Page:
Makes me think of soup.
Makes me think of walls.
Makes me think of the way it feels to walk barefoot on sand. Small and large intermingled, sometimes sharp, sometimes smooth, always static, stoic, even when moving, somehow.
I remember the first time I encountered a stone stair, soft and rounded by time. I suddenly had a sense of just how long we’ve been doing this. How long we’ve been building stairs and climbing them, to the extent that our soft fleshy feet can wear them down.
I think about hag stones and how much I’d like to find one. A hag stone (if you weren’t sure) is a stone that has naturally had a hole made in it. Whether it’s been worn there by dripping water or a nearsighted woodpecker, I can’t say as I’ve never found one. But how much dedication and focus would it take to wear a hole right through a stone, without cracking or splitting it? How much patience, which isn’t actually patience because that suggests there is something I’d rather be doing but no I have to patiently sit here and let time/water/life erode at me until I’ve changed, utterly. Still me, just holier. Whole-ier? At any rate, patience is a very human trait because it’s something we work on, where stones just have it.
How am I so arrogant that I might decide to resist change, might balk against shift, transformation, evolution, when a stone, something which could end my entire existence if tossed from a sling just right, cannot and does not resist such things.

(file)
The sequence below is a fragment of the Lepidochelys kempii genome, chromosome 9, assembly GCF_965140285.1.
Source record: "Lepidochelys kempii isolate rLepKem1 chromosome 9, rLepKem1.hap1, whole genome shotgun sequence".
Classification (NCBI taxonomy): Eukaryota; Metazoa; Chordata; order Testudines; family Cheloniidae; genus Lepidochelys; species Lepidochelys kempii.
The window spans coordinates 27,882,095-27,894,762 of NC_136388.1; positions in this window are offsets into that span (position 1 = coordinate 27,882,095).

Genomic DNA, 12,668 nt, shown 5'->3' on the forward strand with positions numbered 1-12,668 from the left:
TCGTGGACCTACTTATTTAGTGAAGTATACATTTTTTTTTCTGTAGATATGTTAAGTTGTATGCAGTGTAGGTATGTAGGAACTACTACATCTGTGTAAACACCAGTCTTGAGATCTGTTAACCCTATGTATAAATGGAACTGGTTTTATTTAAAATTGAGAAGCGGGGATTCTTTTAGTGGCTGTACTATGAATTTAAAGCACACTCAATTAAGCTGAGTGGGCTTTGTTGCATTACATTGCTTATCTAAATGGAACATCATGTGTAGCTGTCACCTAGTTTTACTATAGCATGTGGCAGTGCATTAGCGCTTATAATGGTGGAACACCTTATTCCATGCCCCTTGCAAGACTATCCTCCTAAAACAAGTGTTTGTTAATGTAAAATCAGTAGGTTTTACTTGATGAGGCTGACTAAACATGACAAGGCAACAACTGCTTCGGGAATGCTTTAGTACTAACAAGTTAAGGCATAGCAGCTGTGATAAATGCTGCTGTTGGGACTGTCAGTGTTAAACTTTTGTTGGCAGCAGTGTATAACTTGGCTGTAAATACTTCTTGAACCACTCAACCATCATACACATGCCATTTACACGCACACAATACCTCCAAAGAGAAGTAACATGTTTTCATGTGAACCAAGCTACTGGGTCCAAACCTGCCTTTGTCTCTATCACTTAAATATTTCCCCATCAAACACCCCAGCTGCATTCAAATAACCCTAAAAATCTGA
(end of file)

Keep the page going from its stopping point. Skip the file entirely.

It could be that I’m prone to considering the feelings of stones because of how relatable they made Pyornkrachzark, the Rockbiter from the Neverending Story, but I think there is a good chance I was already this way, and find the anthropomorphization of the world around me reinforcement of what I already suspect to be true.
Well, one could argue that stones don’t have an awareness of time the way people do. And while that is true, it would not do to disregard that stones have an awareness of time. They are, in fact, a fairly dedicated form of measuring it. Something shifts and there is suddenly a cliff where there was land before. The walls of that cliff will tell stories as readily as the rings of a tree, but in the form of an epic, a saga of time that we cannot conceive of. So who is the better judge of how time passes? Something which has the perspective of centuries? Or creatures who are pretty much just a squishy blink in comparison?